New Devices for Hearing-Impaired and People with Motor Disabilities

Two devices, ‘Vibe’ for the hearing impaired and ‘iGest’ for persons with cerebral palsy, and other motor disabilities.

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Researchers at the Indian Institute of Technology (IIT)-Madras are working on developing new wearable devices that will assist people with hearing impairment and cerebral palsy, and other motor disabilities to communicate independently and enhance their quality of life.

Two major projects are being developed: ‘Vibe’ for the hearing impaired and ‘iGest’ for persons with cerebral palsy, and other motor disabilities. Both devices are embedded systems that will bring the latest developments from the Internet of Things and Machine Learning to wearable assistive devices. Such wearable devices will have rechargeable batteries and communicate with a mobile phone over Bluetooth.

`Vibe’ features a multitude of sound patterns that are recognized using a microphone and voice recognition modules. It will alert the hearing impaired about a specific sound such as a doorbell, alarm, or a crying child. It is wearable as a watch. It provides vibration input for the pre-identified surrounding sounds, with each such sound corresponding to a specific vibration and blinking LEDs to alert the user.

iGest, on the other hand, will function as an alternative and augmentative communication device for persons with cerebral palsy and other motor disabilities. It will recognize the gestures of the patients and convert them into audio output through a smartphone. For persons with cerebral palsy, movements can be much slower than normal people and also less repetitive.

The devices are being developed by the Centre for Rehabilitation Engineering and Assistive Technology (CREATE), which is a multi-disciplinary translational research and educational initiative of IIT Madras. Sony Pictures Networks India (SPNI) is supporting the projects through its CSR initiatives.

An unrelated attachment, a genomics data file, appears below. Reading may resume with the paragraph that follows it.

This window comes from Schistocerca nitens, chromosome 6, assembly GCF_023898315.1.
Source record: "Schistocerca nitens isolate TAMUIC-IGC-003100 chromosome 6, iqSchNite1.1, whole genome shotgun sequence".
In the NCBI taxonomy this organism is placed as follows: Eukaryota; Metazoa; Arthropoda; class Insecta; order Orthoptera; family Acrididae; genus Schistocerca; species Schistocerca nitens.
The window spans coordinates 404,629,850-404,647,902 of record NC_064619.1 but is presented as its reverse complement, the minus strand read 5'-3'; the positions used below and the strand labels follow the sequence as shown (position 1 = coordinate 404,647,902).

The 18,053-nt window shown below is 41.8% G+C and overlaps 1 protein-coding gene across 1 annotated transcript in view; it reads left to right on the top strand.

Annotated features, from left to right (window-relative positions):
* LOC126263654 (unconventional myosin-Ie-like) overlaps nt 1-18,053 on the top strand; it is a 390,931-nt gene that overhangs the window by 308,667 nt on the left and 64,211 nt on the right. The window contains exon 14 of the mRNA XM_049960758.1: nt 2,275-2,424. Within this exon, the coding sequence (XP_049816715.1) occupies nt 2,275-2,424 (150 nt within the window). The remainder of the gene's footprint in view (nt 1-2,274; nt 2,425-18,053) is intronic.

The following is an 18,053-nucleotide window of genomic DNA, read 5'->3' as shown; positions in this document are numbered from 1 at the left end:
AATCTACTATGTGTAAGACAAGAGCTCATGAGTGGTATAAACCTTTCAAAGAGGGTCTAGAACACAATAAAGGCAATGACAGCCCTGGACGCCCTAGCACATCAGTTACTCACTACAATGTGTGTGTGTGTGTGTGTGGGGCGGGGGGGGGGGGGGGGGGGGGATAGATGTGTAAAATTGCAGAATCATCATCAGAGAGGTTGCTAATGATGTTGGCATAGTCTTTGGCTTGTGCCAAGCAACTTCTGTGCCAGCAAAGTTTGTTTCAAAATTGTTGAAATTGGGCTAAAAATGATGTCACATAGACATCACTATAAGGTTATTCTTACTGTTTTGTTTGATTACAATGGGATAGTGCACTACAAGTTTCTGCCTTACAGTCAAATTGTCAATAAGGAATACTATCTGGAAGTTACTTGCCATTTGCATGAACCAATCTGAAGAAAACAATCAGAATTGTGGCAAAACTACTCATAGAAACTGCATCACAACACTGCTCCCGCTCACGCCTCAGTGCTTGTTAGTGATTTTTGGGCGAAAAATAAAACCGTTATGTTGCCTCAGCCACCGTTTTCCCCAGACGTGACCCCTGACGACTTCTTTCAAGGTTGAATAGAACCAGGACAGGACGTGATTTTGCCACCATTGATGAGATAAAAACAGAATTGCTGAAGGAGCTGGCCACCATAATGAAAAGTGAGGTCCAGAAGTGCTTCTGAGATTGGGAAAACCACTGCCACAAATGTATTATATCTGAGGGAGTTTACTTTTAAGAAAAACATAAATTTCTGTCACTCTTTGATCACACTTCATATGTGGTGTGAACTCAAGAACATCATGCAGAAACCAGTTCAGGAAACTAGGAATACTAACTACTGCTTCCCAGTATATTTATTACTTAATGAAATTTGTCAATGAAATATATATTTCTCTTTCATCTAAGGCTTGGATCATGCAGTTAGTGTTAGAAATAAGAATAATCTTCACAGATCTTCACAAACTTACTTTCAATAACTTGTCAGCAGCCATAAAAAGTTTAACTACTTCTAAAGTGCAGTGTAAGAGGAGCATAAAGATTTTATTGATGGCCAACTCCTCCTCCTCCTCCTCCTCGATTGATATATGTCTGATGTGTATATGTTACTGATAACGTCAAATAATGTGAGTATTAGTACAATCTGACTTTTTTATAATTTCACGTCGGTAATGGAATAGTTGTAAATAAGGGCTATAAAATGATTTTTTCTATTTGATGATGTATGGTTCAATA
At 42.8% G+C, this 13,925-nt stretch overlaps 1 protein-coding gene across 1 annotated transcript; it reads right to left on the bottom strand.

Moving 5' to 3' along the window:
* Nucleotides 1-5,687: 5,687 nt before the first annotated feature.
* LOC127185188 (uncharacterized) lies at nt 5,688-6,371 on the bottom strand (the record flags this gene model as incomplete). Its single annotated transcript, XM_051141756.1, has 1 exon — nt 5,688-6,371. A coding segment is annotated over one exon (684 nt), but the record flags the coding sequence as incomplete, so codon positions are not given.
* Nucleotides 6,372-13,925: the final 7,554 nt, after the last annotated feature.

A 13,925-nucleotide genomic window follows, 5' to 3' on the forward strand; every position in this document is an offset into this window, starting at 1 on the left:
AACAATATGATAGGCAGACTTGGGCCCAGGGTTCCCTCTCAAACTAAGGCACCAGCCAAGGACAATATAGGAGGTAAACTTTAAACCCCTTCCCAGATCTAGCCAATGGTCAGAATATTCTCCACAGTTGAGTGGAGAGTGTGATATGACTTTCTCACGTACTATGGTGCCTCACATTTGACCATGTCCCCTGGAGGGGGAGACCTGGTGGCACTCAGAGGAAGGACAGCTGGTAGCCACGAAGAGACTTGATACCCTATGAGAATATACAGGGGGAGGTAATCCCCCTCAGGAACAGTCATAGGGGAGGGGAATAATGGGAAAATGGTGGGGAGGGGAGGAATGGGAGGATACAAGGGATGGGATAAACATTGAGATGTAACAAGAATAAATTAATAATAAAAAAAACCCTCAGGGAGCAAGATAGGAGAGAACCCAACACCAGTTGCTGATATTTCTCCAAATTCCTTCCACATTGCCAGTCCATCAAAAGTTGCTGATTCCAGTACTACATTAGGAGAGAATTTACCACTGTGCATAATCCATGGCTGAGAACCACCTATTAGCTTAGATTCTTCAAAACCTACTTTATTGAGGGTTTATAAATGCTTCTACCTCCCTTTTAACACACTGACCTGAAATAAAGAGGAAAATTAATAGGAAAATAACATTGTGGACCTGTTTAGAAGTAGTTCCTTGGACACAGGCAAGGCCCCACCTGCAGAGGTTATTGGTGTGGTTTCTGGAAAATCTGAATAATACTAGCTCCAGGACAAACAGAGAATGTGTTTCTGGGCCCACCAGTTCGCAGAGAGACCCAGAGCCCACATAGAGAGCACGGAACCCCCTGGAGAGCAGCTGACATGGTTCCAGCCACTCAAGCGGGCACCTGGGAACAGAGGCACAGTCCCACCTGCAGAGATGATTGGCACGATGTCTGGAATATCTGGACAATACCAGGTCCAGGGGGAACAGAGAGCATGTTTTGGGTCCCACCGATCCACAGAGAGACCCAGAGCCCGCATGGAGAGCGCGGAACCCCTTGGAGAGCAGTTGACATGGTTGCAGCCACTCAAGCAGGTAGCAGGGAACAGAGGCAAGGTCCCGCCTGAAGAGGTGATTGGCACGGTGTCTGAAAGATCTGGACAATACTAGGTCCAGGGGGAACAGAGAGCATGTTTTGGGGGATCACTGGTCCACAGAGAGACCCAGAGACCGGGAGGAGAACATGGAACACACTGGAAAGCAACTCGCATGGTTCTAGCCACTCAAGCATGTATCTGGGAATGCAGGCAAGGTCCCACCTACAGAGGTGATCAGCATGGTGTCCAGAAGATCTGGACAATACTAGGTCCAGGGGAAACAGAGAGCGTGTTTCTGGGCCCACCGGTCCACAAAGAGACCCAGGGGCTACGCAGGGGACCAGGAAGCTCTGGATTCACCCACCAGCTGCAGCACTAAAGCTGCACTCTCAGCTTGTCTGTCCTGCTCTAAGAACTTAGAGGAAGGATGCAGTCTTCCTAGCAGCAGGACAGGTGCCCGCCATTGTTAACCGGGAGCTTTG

Prof. Anil Prabhakar, Head, CREATE-IIT Madras, and Faculty, Department of Electrical Engineering, IIT Madras, said, “The focus is to keep the cost of the product low,  less than Rs. 5000/-. The advancements in technology and the advent and availability of low-cost microcontrollers and sensors are making it possible.”


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Mr. Rajkumar Bidawatka, Compliance Officer and Head CSR, Sony Pictures Networks India, noted “Inclusivity is an essential aspect of the culture at Sony Pictures Networks India. We are proud to extend our support to IIT Madras for this project, which is an effort to ensure that the needs of differently-abled communities are addressed in the most convenient, affordable and accessible manner.”

As per the last census, 20 percent of the Indian population suffered from a motor disability. In the case of persons with cerebral palsy, limited motor control also manifests itself as a speech impairment and an inability to communicate independently. The overall incidence of cerebral palsy at birth is about 0.3 percent. They account for 15-20 percent of children with a physical disability. Likewise, in the case of the hearing impaired, currently due to the non-availability of affordable and sustainable assistive devices and systems, many are excluded from mainstream and inclusive education. (India Science Wire)